It’s the biggest marriage of Bollywood and Hollywood in the history of cinema. Anil Ambani’s Reliance Big Entertainment and Steven Spielberg’s DreamWorks SKG have inked a $1.5 billion deal to set up the new DreamWorks.
“The new age studio will be based in Los Angeles and produce six films per year for the next six years. The rights for all these films across platforms — theatres, DTH, television, DVDs — will remain with Reliance for the territory of India,” a top official in the Reliance ADA Group said.
“Serious negotiations began a few months ago but the deal was finally signed in Los Angeles on Friday. The deal is in part equity and part debt. The debt will be syndicated by JP Morgan Chase. But we can’t talk about the exact debt-equity ratio now,” he said.
According to the deal, DreamWorks will become a 50:50 joint venture of Spielberg, current DreamWorks chief executive Stacey Snider and Anil Ambani’s Reliance Big Entertainment. Snider has also worked as chairman of Universal Pictures.
David Geffen, one of the co-founders of DreamWorks and its current principal, will exit. Spielberg retains the rights to the name DreamWorks and is expected to affix it to the new entity, a news agency report said.
Spielberg is Hollywood’s most successful director of all times. Some of his well-known films are Raiders of the Lost Ark , ET and Jurassic Park . In May at the Cannes Film Festival, Reliance Big Entertainment had announced production deals with some of the biggest names in Hollywood such as Brad Pitt, George Clooney, Tom Hanks, Jim Carrey and Nicholas Cage.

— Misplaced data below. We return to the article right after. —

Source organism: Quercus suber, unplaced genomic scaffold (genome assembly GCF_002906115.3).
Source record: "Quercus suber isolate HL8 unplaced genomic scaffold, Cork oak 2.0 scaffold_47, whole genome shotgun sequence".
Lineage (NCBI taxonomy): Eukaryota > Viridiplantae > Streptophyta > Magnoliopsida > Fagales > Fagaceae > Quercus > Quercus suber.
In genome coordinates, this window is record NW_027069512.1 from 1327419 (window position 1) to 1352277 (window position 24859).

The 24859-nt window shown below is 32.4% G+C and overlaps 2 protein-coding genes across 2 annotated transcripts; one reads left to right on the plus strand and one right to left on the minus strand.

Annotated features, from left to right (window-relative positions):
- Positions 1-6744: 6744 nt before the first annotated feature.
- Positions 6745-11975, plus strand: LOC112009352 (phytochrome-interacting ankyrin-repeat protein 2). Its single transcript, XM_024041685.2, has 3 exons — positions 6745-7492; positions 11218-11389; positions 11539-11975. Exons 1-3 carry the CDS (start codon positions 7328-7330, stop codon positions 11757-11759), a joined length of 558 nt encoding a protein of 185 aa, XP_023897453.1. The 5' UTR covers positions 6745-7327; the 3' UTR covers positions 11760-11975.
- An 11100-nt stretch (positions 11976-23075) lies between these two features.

Earlier this year, the company bought over 230 cinemas in USA and another 50 in Malaysia. Some theatres were also taken over in Mauritius and Nepal.
“The company is looking for other opportunities in the movie exhibition sector around the world,” the company official said. At present, Reliance Big Entertainment is producing about 70 films in nine languages across India.
“The deal gives DreamWorks co-founder Steven Spielberg and DreamWorks Chief Executive Stacey Snider the financial support they need to leave Viacom Inc.’s Paramount Pictures and start a new venture. Dreamworks was sold to Viacom in 2006,” the Wall Street Journal website reported on Friday.
“The marriage between some of Hollywood’s biggest names and an Indian conglomerate is less surprising than it seems. The new deal comes in the wake of a financial drought in Hollywood, with the industry looking to foreign investors to replace some of billions of dollars that Wall Street poured into film financing in recent years but has since evaporated with the crumbling credit markets,” the newspaper said.
Above news courtesy: TimesofIndia